As someone who tracks lots of new and exciting technologies, one of the more interesting areas is in green technologies. On a regular basis I receive studies, releases and sometimes even demos of new products, techniques and technologies that will reduce power usage, cut down on waste and improve the efficiency of computing resources.
And it’s all really great stuff. Fuel cell technologies that can run everything from a cell phone to an entire server room. Displays that work well using just a trickle of electricity. New power sources that make it possible to take technology to the most remote areas.
Yep, this is all really exciting stuff. I just can’t wait until all of these, and many other advancements, find their way into the technologies that I use, and that many businesses use, on a daily basis.
But unfortunately waiting is exactly what I and every one else is doing. In fact some of these “new” green technologies aren’t even all that new. Some have been in the works for many years now but have somehow still not made their way into the most recent computing systems. Sure new technologies can be unpredictable and no advancement is preferable to not ready for prime time implementations, especially in some of the possible uses of fuel cells.
But there has to be some kind of happy medium between a no holds barred risky rush to deploy new technologies and our current glacial pace of green technology advancements. Look behind the many breathless pronouncements of “green” computers and other technologies that you see today and what you often find is a system that is at best just a few percentage points more efficient than systems from a few years ago.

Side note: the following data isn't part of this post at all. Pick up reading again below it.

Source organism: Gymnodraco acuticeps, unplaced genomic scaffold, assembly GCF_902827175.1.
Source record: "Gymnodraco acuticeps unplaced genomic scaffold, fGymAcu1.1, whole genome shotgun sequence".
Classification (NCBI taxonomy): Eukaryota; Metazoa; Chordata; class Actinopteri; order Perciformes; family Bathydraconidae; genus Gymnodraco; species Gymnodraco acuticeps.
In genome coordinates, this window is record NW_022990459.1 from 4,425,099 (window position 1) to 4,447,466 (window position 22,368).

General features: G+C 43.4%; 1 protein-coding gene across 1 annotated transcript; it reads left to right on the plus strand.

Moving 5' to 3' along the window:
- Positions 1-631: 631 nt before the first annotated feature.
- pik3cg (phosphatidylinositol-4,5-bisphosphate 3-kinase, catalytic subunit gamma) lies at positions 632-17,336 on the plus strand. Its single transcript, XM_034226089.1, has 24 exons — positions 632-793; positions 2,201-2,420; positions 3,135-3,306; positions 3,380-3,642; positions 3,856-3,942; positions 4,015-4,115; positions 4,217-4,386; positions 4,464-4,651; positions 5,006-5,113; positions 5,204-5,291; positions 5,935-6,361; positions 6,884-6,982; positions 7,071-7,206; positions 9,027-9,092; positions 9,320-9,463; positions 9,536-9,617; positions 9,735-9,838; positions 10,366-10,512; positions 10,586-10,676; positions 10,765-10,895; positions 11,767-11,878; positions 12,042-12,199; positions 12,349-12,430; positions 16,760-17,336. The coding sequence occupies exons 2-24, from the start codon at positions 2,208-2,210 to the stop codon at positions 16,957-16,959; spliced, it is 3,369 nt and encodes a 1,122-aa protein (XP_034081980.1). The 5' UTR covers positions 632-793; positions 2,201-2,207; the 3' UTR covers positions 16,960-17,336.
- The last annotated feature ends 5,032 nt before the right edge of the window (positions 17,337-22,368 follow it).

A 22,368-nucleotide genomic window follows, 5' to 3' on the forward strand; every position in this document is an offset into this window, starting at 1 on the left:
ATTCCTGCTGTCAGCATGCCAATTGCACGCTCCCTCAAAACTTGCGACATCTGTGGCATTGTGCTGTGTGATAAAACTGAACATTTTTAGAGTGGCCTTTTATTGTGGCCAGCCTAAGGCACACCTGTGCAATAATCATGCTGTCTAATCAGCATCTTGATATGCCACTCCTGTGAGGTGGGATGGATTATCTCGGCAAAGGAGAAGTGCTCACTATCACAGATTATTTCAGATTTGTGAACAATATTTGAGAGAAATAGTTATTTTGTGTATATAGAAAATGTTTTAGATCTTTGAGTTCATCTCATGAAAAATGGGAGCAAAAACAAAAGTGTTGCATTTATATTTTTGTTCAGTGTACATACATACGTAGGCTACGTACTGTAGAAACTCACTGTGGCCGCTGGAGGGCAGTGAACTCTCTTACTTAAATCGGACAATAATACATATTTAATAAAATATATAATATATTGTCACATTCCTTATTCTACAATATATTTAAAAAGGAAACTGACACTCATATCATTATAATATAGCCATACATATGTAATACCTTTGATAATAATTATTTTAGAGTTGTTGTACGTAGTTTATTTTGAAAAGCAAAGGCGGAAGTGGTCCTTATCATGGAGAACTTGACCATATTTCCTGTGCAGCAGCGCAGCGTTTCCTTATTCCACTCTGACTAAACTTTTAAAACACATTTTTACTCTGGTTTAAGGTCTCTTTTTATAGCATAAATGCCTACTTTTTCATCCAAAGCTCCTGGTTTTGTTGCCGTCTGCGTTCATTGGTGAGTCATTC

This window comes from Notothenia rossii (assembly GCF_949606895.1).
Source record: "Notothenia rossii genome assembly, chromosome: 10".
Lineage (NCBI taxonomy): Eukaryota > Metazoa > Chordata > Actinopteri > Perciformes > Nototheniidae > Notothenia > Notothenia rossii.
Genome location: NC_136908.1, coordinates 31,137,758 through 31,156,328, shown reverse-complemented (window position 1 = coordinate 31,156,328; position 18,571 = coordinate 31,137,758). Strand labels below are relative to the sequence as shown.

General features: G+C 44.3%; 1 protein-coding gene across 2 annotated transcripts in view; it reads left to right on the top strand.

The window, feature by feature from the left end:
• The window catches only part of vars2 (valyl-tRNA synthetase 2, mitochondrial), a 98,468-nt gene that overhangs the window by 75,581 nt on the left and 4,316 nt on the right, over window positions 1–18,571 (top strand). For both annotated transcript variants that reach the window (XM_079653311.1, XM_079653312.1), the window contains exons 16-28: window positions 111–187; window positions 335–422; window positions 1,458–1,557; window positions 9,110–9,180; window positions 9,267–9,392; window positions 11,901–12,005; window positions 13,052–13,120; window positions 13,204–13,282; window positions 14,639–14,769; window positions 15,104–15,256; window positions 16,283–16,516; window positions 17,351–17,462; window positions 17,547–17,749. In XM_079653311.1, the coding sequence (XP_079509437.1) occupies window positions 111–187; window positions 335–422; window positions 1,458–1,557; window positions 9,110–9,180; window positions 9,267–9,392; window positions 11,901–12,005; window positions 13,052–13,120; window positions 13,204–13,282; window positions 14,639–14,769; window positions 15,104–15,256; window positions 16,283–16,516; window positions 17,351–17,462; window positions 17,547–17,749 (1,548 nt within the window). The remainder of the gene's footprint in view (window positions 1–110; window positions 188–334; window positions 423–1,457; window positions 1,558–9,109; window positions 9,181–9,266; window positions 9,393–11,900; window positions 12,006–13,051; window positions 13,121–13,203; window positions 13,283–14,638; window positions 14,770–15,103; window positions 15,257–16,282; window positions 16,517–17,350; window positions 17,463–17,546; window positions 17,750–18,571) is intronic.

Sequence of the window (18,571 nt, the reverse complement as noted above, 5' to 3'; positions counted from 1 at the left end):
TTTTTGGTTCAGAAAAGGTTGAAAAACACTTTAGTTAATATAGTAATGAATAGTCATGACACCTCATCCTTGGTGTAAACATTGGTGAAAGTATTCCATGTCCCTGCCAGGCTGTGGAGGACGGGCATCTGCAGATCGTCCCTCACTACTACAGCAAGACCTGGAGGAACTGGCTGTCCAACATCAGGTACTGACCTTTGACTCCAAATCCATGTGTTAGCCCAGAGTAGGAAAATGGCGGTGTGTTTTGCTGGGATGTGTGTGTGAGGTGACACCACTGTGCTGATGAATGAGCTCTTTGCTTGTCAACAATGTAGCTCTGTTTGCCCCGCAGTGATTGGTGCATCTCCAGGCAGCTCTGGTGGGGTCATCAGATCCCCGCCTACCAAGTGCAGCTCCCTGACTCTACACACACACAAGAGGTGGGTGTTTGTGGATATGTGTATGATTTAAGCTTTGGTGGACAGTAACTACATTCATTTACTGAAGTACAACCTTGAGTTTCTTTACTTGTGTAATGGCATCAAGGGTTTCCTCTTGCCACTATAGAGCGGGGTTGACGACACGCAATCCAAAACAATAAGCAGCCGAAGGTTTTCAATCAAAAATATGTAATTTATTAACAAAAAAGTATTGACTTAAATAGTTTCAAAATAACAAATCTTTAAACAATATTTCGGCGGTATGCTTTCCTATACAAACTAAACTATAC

So what’s going on here? Are green technologies too difficult or impractical for technology vendors to deploy today? Some would probably say yes but there is evidence to the contrary.
Look at the One Laptop Per Child project’s XO laptop. Here’s a system that uses a tiny fraction of the power that so called “green” laptops from commercial vendors use. To a small degree this is due to the lessened functionality of the XO, but most of the power-saving gains in the XO come from smart design decisions and innovative new technologies, many of which would be easy for commercial laptops to use themselves.
No I think the main reason we aren’t seeing real green innovation on the technology products we buy is due to good old corporate inertia and conservatism. Despite the claims of their marketing departments, most established technology vendors hate to do anything too new.
Without some outside force to push them, most companies will sit back and keep on doing what they’ve always done with only small and non-disruptive improvements introduced on occasion. The only things that force companies to get off their behinds and really innovate is customer demand, or even more powerfully, commercial success by an adventurous competitor that wasn’t afraid to bet on new technology.
The history of technology is full of examples of this kind of dynamic, from the early days of personal computing to the recent refusal of most major automotive firms to invest in efficient cars until Toyota and Honda showed that hybrids could be successful.
So for those of us still hoping to use new green technologies in our businesses, we’ll have to keep up the pressure on the vendors and take advantage of those adventurous companies that actually offer real green advancements.
And then maybe we can build truly green computing infrastructures, and get out of the state of just trying to make our current infrastructure a little less wasteful.